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Cleantech Investments

Profiting from the Transformation of Beantown to Greentown

Written by Nick Hodge
Posted April 9, 2008

Boston isn't usually the city that comes to mind when you think about cleantech investments and initiatives.

Austin, maybe. Portland, definitely. But not Boston. Until now.

And while ‘going green' may not currently conjure up the same financial giddiness as the discovery of a giant new oil field, it should.

You see, cleantech profits aren't contingent upon new oil field discoveries. They are being made every single day in cities across the globe.

The sporadic discovery of new fossil fuel sources is great, don't get me wrong. And there is a boatload of money to be made there. But it won't last forever. Oil fields dry up.

The sun shines everyday. The wind blows everyday. We pile unnecessary waste in landfills everyday.

They are essentially free for the taking. And you can profit from the companies doing so right now.

Let's take a look at just one city serving as a microcosm of the current cleantech industry.

Beantown to Greentown

The city of Boston has many green initiatives under way. And each one offers a different opportunity for profit on a much bigger scale. We'll take ‘em one at a time.

Action: Right now, Boston is planning an indoor composting center that would help meet the city's growing demand for energy. The multimillion-dollar facility would capture methane gas from rotting leaves, yard trimmings and food scraps, and burn it to produce electricity.

Opportunity: Waste to energy companies are quickly becoming the dark horse in the renewable energy battle. Mostly overlooked, these companies make the bulk of their revenue from waste removal and waste management activities.

But more and more, these companies are being tapped to provide energy services as well. The gas emitted from rotting waste in landfills has proven to be purer and cleaner than most of the natural gas found in the country's pipelines.

So these companies are now harvesting a product that they once wasted, and are realizing an added revenue stream in the process. Plus, operations like this are some of the best ways to generate carbon credits and profit from their sale.

Companies in this space include Waste Management, Inc. (NYSE: WMI), Covanta Holding Corporation (NYSE: CVA) and my favorite, Environmental Power Corporation (NASDAQ: EPG).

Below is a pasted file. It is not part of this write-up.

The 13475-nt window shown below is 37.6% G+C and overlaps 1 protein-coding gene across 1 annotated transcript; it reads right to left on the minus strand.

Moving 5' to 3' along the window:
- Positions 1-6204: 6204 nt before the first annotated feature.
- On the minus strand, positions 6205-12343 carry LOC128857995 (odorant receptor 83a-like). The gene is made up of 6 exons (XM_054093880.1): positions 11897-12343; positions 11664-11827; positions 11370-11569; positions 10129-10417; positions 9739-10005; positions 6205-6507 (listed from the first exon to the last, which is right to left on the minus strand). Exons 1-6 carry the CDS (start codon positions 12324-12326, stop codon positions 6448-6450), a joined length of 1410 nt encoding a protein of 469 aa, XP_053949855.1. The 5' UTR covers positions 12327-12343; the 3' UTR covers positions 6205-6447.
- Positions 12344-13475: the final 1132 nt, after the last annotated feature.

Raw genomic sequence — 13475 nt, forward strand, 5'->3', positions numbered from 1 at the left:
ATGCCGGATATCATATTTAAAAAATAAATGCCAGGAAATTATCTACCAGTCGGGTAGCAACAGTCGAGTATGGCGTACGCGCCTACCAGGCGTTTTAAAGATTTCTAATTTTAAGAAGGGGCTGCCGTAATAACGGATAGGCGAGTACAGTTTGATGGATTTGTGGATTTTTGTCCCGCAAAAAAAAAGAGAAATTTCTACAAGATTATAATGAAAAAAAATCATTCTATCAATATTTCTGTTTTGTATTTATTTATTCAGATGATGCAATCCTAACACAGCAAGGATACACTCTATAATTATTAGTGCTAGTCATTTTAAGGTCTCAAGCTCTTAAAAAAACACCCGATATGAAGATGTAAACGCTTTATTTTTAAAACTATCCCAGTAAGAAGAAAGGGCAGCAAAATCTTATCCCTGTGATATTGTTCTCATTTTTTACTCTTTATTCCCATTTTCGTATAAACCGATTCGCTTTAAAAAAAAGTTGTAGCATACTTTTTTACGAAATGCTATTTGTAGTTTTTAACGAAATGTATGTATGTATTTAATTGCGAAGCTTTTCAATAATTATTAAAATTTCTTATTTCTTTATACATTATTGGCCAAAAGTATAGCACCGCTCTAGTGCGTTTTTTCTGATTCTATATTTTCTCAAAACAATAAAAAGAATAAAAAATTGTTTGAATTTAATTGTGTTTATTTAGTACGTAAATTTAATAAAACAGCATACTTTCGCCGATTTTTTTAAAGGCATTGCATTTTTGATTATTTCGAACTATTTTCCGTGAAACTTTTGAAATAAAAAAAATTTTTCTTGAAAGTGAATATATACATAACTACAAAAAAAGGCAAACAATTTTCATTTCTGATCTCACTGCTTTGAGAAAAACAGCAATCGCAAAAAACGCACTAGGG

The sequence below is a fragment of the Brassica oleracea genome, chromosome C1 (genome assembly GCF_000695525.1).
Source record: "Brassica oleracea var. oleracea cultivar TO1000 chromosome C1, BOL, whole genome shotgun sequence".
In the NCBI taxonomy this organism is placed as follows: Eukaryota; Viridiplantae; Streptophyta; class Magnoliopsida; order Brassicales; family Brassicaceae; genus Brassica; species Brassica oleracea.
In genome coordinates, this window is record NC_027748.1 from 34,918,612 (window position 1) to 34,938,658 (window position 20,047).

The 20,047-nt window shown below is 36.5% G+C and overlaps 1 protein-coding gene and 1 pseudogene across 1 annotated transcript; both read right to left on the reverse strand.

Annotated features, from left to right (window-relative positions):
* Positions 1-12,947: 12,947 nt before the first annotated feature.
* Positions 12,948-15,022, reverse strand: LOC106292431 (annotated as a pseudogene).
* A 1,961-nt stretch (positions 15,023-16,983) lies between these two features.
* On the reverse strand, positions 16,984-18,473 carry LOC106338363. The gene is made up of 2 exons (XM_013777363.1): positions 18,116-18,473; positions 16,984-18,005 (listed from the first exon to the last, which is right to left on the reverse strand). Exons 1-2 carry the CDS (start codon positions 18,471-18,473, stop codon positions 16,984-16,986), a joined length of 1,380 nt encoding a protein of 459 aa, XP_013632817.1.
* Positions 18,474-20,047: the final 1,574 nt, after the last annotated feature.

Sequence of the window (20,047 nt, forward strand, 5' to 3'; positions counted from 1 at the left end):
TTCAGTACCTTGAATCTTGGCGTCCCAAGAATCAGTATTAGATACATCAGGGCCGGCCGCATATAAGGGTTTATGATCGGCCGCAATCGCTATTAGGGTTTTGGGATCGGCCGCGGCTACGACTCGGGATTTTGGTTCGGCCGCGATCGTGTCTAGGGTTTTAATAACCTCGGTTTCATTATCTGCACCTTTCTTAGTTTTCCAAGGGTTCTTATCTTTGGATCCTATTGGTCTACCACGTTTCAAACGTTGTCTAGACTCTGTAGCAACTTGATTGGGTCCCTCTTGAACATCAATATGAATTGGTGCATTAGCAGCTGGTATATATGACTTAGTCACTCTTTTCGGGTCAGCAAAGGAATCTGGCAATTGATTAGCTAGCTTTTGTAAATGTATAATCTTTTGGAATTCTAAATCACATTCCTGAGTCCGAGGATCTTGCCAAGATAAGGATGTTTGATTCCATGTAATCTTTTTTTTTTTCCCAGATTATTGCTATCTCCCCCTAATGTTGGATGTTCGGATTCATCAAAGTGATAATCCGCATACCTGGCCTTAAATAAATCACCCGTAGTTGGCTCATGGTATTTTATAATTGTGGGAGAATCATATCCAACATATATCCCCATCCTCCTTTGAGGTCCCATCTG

An even more obscure way to play waste to energy is Caterpillar Inc. (NYSE: CAT), which makes many of the reactors and generators used to transform trash into electricity all over the world.

Action: The governor of Massachusetts, Deval Patrick, recently held a ceremony to congratulate the Massachusetts Water Resource Authority on their just-completed installation of a 100-kW array of solar panels.

Opportunity: The solar panels were supplied by Evergreen Solar (NASDAQ: ESLR), a Marlboro, MA-based manufacturer of solar panels. A great play in the solar space, Evergreen is dramatically reducing their silicon usage per watt, which is helping to improve margins.

They also have a new production technique that allows them to make more cells at the same time. The technology will be used at all new Evergreen facilities going forward, including their expansion facility in Marlboro. Plus, the company has enough silicon supply under contract to sustain rapid growth through 2012. And they'll soon be among the largest producers of solar panels in the world.

Of course, this is just one of many good plays in a solar space that surpassed $20 billion in revenue last year and will be at $74 billion by 2017. In fact, the Alternative Energy Speculator's latest recommendation of a Chinese solar play is up 65% in three short weeks.

Action: At the ceremony for the Massachusetts Water Resources Authority, Gov. Patrick announced they will be erecting two 190-foot wind turbines as well. Permitting is under way for three more and other wind parks are in the works at four other state angencies.

Opportunity: Wind energy is currently the largest renewables market with $30.1 billion in revenues last year, growing to $83.4 billion in 2017.

As it stands, General Electric Company (NYSE: GE), Vestas Wind Systems (CPH: VWS), Gamesa Corporacion Technologica (MCE: GAM) and Mitsubishi Corporation (TYO: 8058) pretty much run the show when it comes to turbines. But combined, these four behemoths still cannot produce fast enough to meet demand.

Some smaller players are coming online, and the Alternative Energy Speculator already has a position in one of them.

The Bottom Line

These are just three cleantech actions in Boston announced in the past week or so.

But just look at the news on any given day and you'll see hundreds of such projects debuting daily.

Costs are coming down and the opportunity for profit has never been greater. From legislative help to capital investment to global initiatives, the green space is going to reap profits for years to come.

We're already seeing legendary gains in every niche cleantech market there is. From wind to wave to waste, you don't want to miss the next double or triple digit gain in this industry. And they happen everyday.

The Alternative Energy Speculator will bring them to you.

Until next time,

nick hodge

Nick

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